Carmit launches private label vegan chocolate with rice flour

By Douglas Yu

- Last updated on GMT

Carmit's new vegan chocolate is made with rice flour, cocoa butter and liquor to mimic milky flavor.  Photo: Carmit
Carmit's new vegan chocolate is made with rice flour, cocoa butter and liquor to mimic milky flavor. Photo: Carmit

Related tags Milk Chocolate Cocoa butter

Private label maker Carmit Candy has developed a dairy-free vegan chocolate, which it will debut at Expo West in Anaheim, California, next month.

The company said the dairy-free chocolate line comes in two varieties, including white chocolate and standard light brown milk-style chocolate, available in the formats of chocolate snacks, coins and buttons. All products are kosher certified.

Most vegan chocolate is dark

Carmit's VP of international marketing and sales, Adrian Sagman, said the company started developing the dairy-free milk chocolate about two years ago after seeing that most vegan chocolate in the allergy-free market was dark.

The new product also “follows two major trends of demand for more vegan items with the increase in vegan diets, and the dairy free lactose intolerance which has become more recognized and diagnosed," ​he said.

Sagman said the biggest challenge was to find the right ingredients to replace the milk flavor without using milk, and it turned out the product has a “much milkier”​ taste than other vegan chocolate in the market.

“...Here we use rice flour that is combined with our blend of cocoa butter and liquor to make the creamy texture,”​ he said.

Not confusing to dairy chocolate consumers

Carmit plans to bring the product to a large European grocery chain under its private label after the product debuts in Anaheim, according to Sagman, and it will adapt its packaging based on each country’s regulations.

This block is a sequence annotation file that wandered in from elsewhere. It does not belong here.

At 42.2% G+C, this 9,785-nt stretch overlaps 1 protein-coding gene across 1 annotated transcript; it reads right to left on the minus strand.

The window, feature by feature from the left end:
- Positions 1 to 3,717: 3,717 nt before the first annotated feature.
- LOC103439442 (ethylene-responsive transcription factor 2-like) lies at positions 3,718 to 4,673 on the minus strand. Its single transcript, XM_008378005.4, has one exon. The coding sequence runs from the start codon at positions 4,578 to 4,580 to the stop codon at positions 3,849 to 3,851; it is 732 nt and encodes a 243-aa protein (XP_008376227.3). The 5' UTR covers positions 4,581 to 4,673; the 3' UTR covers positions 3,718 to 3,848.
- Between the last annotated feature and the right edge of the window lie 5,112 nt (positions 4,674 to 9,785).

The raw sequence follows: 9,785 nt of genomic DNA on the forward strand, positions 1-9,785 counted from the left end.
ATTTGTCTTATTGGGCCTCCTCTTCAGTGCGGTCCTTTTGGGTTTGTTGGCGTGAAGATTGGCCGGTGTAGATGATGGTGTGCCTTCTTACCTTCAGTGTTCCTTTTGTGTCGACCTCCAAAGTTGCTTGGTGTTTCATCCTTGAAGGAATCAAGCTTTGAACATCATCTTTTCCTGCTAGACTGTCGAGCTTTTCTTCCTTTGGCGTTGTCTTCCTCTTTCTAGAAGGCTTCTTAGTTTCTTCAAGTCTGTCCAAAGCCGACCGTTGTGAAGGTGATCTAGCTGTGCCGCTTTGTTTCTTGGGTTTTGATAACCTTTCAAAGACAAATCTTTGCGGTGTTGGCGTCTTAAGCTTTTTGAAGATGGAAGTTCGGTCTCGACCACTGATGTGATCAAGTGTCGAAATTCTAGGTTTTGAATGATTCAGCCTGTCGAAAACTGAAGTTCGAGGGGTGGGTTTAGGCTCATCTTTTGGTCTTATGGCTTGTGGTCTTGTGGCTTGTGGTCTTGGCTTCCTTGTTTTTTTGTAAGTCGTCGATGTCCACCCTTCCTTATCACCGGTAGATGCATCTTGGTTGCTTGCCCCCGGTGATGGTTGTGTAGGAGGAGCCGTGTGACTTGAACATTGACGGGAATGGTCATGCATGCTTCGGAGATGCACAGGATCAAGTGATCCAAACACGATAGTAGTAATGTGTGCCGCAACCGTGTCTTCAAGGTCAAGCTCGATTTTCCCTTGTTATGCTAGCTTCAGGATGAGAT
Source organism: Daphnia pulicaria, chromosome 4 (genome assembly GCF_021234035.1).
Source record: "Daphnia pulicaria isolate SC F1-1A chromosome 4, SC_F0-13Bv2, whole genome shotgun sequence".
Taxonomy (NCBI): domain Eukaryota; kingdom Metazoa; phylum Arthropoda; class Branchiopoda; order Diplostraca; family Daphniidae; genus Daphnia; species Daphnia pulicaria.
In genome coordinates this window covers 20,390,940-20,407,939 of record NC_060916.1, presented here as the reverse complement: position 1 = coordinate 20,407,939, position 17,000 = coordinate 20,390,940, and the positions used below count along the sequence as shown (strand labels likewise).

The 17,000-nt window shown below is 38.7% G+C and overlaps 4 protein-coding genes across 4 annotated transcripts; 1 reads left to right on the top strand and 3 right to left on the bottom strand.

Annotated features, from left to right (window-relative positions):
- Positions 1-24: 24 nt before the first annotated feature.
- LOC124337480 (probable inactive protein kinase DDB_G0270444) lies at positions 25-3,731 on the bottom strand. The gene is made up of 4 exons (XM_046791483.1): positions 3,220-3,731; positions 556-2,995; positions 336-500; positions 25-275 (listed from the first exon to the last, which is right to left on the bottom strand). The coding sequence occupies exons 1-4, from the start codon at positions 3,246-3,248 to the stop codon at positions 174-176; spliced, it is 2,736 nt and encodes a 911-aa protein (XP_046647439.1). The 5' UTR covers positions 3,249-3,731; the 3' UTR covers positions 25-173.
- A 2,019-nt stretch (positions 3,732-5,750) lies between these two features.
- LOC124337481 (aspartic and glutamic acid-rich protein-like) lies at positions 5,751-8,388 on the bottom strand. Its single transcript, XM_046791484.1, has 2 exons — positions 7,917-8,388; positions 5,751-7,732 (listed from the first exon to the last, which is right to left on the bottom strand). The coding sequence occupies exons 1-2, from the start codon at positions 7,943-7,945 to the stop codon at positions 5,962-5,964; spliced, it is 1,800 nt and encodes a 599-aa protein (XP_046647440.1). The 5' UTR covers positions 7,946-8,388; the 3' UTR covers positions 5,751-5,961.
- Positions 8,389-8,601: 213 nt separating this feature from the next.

Sagman added the current packaging is Carmit’s own brand image, and has not been available anywhere else. “It is to help us sell private label,”​ he said.

In UK market for example, the company has redesigned the name on the packaging to “Choc Bar – An Alternative to Milk Chocolate,” ​instead of the current “Milk Choc Bar” ​in order not to confuse consumers intentionally seeking dairy-based items.

Development in the US

In December, 2016, US lawmakers and congressmen urged the FDA in a letter​ to relabel plant-based products, saying that the use of the term “milk”​ by manufactures is “misleading to consumers, harmful to the dairy industry, and a violation of milk’s standards of identity.”

The letter also cited from a recent Nielsen survey that in the past five years, sales of certain plant-based [products] grew 250% to more than $894.6m. Meanwhile, sales of milk fell 7% in 2015.

The request has drawn support from the dairy industry, including the National Milk Producers, ConfectioneryNews’ sister publication, DairyReporter, previously reported.

Carmit said it would alter the label based on the most-up-to-date laws.

 Carmit has already started working on a new vegan chocolate recipes with an existing retail partner in the US, and is looking for more partnerships this coming year.

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